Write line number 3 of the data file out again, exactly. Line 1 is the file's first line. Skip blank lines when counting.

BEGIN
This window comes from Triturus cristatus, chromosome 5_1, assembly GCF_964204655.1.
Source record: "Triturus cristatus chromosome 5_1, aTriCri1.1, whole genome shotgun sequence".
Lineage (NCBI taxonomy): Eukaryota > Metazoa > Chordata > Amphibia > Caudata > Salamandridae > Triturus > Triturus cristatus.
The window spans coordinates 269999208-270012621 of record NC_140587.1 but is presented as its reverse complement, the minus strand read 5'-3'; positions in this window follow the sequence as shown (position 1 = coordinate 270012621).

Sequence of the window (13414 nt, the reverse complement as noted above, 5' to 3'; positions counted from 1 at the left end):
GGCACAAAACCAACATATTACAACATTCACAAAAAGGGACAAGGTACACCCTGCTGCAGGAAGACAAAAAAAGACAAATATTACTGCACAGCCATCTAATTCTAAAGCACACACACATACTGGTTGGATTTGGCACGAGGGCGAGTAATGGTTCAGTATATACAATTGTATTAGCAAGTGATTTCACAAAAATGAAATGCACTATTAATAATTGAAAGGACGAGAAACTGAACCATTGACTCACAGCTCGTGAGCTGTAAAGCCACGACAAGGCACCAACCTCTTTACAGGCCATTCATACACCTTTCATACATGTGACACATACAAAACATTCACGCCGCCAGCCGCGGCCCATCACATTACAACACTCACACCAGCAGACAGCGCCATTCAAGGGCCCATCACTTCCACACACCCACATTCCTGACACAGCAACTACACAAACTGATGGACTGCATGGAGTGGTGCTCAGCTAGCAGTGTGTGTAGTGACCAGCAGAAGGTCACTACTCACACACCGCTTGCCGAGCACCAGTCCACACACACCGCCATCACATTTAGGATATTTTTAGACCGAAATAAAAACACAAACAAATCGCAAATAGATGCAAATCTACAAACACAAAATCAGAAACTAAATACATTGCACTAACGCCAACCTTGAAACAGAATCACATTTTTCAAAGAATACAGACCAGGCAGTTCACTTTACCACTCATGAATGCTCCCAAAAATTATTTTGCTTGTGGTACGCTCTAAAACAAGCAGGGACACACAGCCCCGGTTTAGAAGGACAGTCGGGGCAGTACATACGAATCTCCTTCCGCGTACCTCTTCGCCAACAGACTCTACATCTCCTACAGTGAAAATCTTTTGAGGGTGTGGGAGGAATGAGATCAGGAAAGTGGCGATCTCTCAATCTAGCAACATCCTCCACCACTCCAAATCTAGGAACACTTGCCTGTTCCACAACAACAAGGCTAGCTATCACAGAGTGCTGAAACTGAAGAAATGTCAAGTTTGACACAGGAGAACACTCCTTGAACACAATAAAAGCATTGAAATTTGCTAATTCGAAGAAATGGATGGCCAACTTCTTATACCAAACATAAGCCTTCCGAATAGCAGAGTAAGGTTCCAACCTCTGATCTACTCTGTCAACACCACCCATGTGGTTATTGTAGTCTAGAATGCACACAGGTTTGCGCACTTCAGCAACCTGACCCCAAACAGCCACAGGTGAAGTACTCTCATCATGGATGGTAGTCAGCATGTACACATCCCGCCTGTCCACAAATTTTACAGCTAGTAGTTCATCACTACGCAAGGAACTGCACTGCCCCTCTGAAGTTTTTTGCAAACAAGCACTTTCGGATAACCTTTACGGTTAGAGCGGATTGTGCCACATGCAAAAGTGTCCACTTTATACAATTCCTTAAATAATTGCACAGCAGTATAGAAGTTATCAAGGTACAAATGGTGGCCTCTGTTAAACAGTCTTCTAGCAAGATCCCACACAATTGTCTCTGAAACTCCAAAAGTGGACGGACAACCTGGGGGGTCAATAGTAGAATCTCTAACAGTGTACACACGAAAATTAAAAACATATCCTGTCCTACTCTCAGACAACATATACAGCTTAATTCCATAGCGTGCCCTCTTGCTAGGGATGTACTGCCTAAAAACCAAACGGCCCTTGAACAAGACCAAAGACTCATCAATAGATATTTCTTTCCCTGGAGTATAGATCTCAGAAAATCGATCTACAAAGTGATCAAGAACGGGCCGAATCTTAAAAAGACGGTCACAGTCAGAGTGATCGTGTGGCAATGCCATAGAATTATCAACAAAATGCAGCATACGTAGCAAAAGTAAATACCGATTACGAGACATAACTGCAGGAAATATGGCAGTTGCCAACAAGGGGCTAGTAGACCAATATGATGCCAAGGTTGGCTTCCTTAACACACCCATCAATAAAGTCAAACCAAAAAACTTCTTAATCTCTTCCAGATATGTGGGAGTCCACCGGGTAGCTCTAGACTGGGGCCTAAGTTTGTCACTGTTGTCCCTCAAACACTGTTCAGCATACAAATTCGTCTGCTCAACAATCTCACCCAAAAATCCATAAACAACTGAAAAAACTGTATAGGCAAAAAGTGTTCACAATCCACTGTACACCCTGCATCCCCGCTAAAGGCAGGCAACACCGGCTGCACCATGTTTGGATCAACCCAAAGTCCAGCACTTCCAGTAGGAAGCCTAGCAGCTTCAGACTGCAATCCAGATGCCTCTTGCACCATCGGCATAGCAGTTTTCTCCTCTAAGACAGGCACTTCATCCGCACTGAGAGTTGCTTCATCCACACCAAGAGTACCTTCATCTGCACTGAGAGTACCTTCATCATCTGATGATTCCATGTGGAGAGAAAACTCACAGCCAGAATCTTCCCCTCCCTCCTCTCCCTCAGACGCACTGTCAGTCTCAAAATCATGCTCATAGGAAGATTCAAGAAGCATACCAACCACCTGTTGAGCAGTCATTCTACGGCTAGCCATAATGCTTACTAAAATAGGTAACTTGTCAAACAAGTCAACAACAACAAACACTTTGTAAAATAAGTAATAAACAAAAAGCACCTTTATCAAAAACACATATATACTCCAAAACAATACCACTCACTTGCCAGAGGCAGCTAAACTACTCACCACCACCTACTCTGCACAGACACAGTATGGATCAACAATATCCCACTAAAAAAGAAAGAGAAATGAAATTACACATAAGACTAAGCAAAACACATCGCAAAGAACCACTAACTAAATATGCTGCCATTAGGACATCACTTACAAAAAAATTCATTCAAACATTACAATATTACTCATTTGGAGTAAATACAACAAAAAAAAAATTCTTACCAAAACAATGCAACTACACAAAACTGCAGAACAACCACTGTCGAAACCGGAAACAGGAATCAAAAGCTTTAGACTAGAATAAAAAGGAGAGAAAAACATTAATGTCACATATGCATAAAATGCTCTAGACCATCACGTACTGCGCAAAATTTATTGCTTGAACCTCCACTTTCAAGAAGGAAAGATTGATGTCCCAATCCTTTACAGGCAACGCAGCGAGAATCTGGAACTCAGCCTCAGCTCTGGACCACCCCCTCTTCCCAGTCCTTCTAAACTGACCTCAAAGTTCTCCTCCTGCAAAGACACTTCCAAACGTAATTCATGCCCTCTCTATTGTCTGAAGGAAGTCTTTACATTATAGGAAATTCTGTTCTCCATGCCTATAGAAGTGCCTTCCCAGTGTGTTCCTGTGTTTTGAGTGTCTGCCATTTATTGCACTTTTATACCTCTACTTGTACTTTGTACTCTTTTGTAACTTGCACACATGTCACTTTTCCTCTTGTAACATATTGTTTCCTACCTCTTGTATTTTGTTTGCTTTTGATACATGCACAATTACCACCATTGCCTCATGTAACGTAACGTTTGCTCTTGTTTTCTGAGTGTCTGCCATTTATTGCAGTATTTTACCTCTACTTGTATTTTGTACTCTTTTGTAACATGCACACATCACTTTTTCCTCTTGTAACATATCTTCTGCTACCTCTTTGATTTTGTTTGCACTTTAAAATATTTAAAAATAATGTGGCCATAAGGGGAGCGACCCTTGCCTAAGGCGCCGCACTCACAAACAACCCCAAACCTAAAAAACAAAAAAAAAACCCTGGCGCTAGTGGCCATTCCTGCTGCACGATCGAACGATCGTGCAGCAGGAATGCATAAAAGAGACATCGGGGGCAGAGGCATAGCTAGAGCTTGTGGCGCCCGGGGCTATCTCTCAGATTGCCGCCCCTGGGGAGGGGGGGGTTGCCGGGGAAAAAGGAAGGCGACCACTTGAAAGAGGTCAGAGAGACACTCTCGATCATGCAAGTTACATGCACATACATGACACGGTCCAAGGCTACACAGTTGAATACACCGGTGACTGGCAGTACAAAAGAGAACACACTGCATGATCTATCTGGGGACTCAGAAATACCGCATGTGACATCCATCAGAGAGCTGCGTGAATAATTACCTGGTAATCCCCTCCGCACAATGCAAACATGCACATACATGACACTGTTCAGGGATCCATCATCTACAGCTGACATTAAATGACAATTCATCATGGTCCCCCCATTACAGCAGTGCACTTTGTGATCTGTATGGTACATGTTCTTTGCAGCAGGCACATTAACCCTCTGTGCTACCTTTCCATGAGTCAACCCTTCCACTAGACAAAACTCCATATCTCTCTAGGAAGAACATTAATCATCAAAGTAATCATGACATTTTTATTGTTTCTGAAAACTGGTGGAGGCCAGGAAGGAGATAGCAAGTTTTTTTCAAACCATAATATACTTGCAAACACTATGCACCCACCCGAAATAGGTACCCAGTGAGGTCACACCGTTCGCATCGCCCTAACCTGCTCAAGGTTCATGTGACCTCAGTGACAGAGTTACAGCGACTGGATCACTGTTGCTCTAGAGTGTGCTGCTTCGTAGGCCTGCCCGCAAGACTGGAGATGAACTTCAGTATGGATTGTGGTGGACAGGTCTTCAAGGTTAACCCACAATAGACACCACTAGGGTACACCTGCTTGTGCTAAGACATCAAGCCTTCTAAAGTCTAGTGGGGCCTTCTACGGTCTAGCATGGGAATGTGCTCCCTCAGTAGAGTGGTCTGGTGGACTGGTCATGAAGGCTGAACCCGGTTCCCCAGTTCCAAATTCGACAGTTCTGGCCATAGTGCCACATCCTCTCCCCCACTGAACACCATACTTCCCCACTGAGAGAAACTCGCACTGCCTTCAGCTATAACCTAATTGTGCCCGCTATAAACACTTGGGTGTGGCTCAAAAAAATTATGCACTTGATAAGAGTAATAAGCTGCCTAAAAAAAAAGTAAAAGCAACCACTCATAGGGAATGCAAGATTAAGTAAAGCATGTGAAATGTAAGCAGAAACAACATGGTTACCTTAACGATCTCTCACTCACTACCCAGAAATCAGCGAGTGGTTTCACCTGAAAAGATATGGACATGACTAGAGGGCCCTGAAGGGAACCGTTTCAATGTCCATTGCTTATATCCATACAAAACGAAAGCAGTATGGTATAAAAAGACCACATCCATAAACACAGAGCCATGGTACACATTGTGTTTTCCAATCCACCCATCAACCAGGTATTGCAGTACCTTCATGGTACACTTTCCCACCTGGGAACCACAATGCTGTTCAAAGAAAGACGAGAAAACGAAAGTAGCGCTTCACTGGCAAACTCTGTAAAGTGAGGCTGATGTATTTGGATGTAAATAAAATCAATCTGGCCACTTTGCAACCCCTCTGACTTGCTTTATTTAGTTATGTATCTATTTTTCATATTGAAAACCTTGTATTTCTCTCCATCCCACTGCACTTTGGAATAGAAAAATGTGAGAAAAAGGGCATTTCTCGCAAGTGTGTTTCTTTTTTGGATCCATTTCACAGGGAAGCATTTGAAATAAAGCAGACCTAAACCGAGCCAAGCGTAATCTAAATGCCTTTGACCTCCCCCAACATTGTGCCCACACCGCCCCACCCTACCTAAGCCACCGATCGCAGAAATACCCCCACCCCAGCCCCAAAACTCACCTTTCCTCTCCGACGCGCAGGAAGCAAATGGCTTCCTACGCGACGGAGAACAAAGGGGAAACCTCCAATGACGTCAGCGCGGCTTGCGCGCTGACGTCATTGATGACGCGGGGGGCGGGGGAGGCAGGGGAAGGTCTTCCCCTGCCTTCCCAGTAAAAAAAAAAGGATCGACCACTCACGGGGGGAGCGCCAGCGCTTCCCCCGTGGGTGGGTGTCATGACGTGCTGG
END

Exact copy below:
Lineage (NCBI taxonomy): Eukaryota > Metazoa > Chordata > Amphibia > Caudata > Salamandridae > Triturus > Triturus cristatus.